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This eBook from the Gutenberg Project consists of approximately 231 pages of information about Kitty Trenire.

“Dearest Betty,” wrote Kitty, “I have so much I want to say that I don’t know what to say first.  I am very lonely, but one day and night are over, and one of the girls is very nice, I think.  She is called Pamela Peters, and I want to bring her home with me for the holidays, because she has no father or mother, or home, or anything but a guardian, a very cross old man, and I want her to see what jolly times we have.  I think I shall like another girl too, called Hope Carey.  She is quite little, about your age, and is very unhappy.  Her mother was very ill when she left home, and she is always thinking about her and fretting.  I think it was very cruel to send her back until her mother was better.  I do feel so sorry for her.

“One of the first things I did was to take off my gray stockings and put them all away.  I shall give them to one of the maids.  It is lovely to be without the hateful things.  I wonder what you are all doing at this very minute, and if you are thinking of me.  I am always thinking of you all the time, and saying, ‘Another minute gone, another hour gone,’ but it only seems to make the time pass more slowly.  I have a bedroom to myself, I am glad to say, and it looks very nice with my things about it, but of course I don’t really care for it at all.  I think Miss Pidsley isn’t as nasty as I thought she was when Aunt Pike was with her.  I think she is ill, or worried, or something, and not so very cross.  Miss Hammond, the other principal, is a dear.  I like her very much.  We are all going out shopping one day with Miss Hammond.  We are allowed to go on one Wednesday afternoon each month.  Sometimes she takes the girls to see something, or to a concert, instead of going shopping.  I do not want to buy anything for myself, but I think I shall get some flowers for Miss Hammond, and something for Hope, she is so unhappy, and she has very little pocket-money.  We go for excursions in the summer and have theatricals at Christmas, and you and father will be invited to those.  It is rather nice, isn’t it?  But of course I don’t take any real interest in it.  I hate being here, but I am going to work hard to make the time pass.  I hope Anna is better.  Give Tony my love, and tell him he was a perfect dear to give me his precious piece of spar.  I shall always take it with me wherever I go.  I will write to him next time.  Mind you write and tell me everything, and give my love to Fanny, and Jabez, and Grace, and kiss Prue and Billy for me.  Kiss Prue on her dear old cheek and her soft nose.—­Your loving sister,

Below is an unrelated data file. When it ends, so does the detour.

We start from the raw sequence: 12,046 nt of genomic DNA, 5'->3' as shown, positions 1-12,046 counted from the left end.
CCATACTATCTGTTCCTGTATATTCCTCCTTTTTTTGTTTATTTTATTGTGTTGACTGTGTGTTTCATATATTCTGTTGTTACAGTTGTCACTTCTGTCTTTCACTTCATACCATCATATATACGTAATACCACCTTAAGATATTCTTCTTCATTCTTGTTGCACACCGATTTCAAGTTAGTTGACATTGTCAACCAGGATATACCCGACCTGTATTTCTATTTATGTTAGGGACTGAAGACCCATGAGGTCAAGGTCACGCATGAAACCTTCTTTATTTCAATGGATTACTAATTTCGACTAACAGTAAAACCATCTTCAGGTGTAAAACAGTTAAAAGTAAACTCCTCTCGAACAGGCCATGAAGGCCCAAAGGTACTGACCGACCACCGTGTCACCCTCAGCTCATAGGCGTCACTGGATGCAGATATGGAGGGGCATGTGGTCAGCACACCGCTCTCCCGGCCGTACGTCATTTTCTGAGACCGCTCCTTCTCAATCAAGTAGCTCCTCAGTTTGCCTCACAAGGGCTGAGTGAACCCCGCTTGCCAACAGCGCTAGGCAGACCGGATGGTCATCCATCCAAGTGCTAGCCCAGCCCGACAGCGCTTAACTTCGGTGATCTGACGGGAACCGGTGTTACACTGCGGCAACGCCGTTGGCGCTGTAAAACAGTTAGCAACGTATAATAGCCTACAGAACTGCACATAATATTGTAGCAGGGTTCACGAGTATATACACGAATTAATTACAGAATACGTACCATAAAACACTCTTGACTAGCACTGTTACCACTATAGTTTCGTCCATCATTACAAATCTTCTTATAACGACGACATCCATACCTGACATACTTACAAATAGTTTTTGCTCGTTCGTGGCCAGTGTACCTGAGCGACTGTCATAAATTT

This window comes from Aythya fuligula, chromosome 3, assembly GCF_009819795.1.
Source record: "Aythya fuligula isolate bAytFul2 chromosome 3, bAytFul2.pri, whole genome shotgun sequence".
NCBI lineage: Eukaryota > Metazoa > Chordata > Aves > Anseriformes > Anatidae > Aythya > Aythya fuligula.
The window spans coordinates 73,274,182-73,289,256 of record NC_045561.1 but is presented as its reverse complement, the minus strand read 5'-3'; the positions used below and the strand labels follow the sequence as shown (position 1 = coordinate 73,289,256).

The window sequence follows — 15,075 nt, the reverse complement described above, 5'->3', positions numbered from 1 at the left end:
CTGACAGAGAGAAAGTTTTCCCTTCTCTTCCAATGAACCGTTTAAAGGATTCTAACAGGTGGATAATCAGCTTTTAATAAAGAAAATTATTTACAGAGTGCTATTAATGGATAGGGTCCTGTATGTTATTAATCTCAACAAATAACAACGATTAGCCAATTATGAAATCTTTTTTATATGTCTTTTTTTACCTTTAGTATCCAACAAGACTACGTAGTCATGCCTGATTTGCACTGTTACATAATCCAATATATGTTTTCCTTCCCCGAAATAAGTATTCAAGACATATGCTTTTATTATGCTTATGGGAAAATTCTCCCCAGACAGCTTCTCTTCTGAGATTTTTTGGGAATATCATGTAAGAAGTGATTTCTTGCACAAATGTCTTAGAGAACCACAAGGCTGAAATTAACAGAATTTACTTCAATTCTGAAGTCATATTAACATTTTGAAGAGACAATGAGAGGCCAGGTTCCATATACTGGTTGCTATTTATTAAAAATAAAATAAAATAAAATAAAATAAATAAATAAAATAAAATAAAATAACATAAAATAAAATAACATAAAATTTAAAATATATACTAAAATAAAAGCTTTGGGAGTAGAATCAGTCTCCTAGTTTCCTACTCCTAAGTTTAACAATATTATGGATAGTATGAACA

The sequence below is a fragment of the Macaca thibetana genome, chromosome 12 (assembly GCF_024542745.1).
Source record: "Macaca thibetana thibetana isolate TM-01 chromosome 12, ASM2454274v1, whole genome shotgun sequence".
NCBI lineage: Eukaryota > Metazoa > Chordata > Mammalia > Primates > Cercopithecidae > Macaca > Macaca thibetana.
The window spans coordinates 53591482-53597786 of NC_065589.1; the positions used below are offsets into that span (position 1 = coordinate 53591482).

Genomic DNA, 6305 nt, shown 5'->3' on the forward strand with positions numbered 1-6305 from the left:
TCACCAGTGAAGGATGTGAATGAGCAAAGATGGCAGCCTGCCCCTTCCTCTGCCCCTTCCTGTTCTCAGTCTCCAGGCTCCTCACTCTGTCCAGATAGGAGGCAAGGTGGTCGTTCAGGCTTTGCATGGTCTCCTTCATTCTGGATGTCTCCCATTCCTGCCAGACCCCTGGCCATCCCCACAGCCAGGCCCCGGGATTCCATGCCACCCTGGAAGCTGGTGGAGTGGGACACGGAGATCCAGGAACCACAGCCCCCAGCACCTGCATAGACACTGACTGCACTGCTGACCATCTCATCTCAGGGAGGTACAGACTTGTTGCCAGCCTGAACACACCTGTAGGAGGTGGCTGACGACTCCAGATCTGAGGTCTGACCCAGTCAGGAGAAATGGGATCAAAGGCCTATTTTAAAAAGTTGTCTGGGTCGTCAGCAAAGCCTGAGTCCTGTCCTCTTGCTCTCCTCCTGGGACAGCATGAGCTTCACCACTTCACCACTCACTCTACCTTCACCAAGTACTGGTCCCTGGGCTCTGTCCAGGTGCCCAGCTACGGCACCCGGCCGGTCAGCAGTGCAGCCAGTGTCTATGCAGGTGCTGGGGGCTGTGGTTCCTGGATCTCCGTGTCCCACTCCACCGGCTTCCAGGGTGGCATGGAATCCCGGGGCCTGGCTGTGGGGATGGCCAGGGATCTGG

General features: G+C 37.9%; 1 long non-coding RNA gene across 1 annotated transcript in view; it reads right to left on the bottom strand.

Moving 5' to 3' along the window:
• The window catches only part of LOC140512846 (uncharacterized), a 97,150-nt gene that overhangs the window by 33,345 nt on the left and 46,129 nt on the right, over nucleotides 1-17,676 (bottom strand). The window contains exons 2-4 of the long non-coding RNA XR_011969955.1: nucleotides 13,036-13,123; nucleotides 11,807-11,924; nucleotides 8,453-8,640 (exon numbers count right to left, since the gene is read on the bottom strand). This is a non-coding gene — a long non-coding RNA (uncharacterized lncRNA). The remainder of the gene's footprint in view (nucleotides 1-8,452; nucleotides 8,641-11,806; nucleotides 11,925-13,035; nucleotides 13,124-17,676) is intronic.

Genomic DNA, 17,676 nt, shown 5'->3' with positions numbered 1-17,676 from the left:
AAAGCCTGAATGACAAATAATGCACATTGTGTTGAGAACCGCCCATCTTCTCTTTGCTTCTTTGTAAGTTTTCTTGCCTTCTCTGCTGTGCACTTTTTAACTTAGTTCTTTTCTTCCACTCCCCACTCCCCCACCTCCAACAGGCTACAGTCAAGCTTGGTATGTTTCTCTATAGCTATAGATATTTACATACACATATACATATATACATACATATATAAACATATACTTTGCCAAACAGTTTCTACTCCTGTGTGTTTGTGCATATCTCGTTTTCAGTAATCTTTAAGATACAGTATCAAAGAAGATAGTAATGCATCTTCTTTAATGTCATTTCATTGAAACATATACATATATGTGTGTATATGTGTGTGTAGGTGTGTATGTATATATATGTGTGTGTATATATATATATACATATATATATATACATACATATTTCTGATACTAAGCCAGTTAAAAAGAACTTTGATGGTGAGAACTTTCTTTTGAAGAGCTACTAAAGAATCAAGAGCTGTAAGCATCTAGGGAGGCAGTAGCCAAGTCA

“Kitty.”

CHAPTER XVII.

“GOOD IN EVERYTHING.”

Betty’s satisfaction, though, ended with the day.  “I am never happy one day but what I’ve got to be unhappy the next,” she said plaintively to her father the following evening, when telling him her woes.

“You might put it another way,” he said, smiling, “and say you are never very unhappy one day but what you are very happy the next.”

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